BONUS: If anyone out there knows of some 'Universal Transcription Guideline/Manual/Rules' or something of that ilk, please send it my way.
posted by anonymous to Writing & Language (29 answers total) 4 users marked this as a favorite
 
So, MeFi, if you've made it this far and haven't fallen asleep, can you tell me what the official rules are for typing stuttering dialogue?

Does it matter? Just do what the older employees are doing.

My instinct would probably be to do what you do, but it is apparent that the "house style" is something else.

That said, it might be helpful to put the "house style" in writing, at some point. Maybe that can be your "project."
posted by deanc at 2:04 PM on June 28, 2012 [16 favorites]


I think the hyphen reads better. As gor how to codify the rule - you guys should build an maintain an in-house style guide for special cases in addition to a standard one (Chicago or AP probably). Have quarterly meetings to review and adjust it. everything coming out of your company should read the same.
posted by peachfuzz at 2:05 PM on June 28, 2012 [1 favorite]


go along to get along.
posted by JohnnyGunn at 2:06 PM on June 28, 2012 [3 favorites]


I'd ask management what they prefer and then just do it that way.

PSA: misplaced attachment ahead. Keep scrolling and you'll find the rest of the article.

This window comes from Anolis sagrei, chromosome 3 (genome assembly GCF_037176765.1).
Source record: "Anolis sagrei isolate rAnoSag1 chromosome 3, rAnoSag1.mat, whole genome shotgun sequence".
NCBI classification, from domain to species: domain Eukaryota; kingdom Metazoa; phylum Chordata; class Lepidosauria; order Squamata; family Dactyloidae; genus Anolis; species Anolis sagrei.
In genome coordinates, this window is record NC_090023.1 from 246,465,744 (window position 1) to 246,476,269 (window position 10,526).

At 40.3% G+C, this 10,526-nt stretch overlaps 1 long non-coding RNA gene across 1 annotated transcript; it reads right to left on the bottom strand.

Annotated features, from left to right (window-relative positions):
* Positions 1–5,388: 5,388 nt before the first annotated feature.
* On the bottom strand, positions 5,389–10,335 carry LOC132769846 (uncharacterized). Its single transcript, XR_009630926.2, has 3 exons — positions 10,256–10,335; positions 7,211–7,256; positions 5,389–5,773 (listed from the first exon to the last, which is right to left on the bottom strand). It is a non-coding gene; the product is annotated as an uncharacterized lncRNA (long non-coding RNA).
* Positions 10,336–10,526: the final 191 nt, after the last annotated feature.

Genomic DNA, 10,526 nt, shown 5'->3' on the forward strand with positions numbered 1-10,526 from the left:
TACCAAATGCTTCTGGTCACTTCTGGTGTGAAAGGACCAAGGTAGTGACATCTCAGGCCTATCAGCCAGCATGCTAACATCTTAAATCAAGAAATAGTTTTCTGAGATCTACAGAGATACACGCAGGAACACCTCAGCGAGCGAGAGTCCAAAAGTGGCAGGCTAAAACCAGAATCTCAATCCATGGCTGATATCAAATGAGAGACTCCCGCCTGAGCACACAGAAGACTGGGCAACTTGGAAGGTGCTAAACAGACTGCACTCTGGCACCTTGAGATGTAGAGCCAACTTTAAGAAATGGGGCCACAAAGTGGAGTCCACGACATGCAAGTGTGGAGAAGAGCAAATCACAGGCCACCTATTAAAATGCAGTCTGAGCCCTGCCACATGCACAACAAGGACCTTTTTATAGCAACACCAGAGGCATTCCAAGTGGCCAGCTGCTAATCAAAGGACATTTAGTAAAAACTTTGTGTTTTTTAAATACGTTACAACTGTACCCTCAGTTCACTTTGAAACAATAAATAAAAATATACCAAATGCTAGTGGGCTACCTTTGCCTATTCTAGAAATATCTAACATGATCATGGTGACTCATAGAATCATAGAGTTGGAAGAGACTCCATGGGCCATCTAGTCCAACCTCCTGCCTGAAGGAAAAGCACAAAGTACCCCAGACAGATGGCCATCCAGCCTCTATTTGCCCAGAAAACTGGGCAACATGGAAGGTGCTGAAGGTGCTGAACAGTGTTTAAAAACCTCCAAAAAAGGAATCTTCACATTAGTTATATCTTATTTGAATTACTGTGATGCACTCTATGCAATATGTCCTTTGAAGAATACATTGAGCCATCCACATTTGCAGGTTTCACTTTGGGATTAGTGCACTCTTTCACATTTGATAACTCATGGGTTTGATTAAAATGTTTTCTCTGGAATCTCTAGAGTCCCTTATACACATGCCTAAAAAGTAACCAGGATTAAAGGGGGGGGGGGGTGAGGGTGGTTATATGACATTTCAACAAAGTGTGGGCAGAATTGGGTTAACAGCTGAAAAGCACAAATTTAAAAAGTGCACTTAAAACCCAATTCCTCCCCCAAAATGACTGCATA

As an attorney who uses court reporters and transcripts all the time, I have absolutely no preference on this issue.
posted by The World Famous at 2:07 PM on June 28, 2012 [16 favorites]


Agree with the posters above. It doesn't matter how the stuttering is typed, but it should be consistent. You could certainly go the route of trying to create and implement an official style guide... thus alienating all of the established staff who would no doubt like nothing more than to just keep doing everything the way they've been doing it and who will see your trying to implement a policy to improve the company as vengeful troublemaking. Or, you could just go with the flow and keep your head down, changing the way that you type stutters, and making everyone ignore you.

But honestly I think you should be looking for a new job because it sounds like you work in a place that's full of petty assholes who like making each other miserable and I would be seething inside every day of my life if I worked somewhere like that.